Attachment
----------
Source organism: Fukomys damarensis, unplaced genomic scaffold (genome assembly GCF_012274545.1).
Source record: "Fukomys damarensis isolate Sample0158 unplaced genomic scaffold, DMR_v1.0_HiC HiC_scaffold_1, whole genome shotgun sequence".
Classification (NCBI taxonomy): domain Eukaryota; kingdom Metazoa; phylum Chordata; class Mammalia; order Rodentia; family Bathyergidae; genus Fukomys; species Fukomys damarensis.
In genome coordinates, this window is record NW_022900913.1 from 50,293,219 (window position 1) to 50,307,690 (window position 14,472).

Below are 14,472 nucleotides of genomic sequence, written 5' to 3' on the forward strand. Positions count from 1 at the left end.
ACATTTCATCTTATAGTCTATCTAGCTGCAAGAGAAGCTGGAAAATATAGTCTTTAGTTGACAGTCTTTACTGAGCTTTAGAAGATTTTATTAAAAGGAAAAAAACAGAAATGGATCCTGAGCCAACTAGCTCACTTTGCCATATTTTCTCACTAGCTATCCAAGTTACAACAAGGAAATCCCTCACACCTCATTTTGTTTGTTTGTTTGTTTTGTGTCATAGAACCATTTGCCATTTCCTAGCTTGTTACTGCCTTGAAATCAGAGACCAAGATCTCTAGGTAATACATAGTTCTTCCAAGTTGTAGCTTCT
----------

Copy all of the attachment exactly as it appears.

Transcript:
Source organism: Fukomys damarensis, unplaced genomic scaffold (genome assembly GCF_012274545.1).
Source record: "Fukomys damarensis isolate Sample0158 unplaced genomic scaffold, DMR_v1.0_HiC HiC_scaffold_1, whole genome shotgun sequence".
Classification (NCBI taxonomy): domain Eukaryota; kingdom Metazoa; phylum Chordata; class Mammalia; order Rodentia; family Bathyergidae; genus Fukomys; species Fukomys damarensis.
In genome coordinates, this window is record NW_022900913.1 from 50,293,219 (window position 1) to 50,307,690 (window position 14,472).

Below are 14,472 nucleotides of genomic sequence, written 5' to 3' on the forward strand. Positions count from 1 at the left end.
ACATTTCATCTTATAGTCTATCTAGCTGCAAGAGAAGCTGGAAAATATAGTCTTTAGTTGACAGTCTTTACTGAGCTTTAGAAGATTTTATTAAAAGGAAAAAAACAGAAATGGATCCTGAGCCAACTAGCTCACTTTGCCATATTTTCTCACTAGCTATCCAAGTTACAACAAGGAAATCCCTCACACCTCATTTTGTTTGTTTGTTTGTTTTGTGTCATAGAACCATTTGCCATTTCCTAGCTTGTTACTGCCTTGAAATCAGAGACCAAGATCTCTAGGTAATACATAGTTCTTCCAAGTTGTAGCTTCT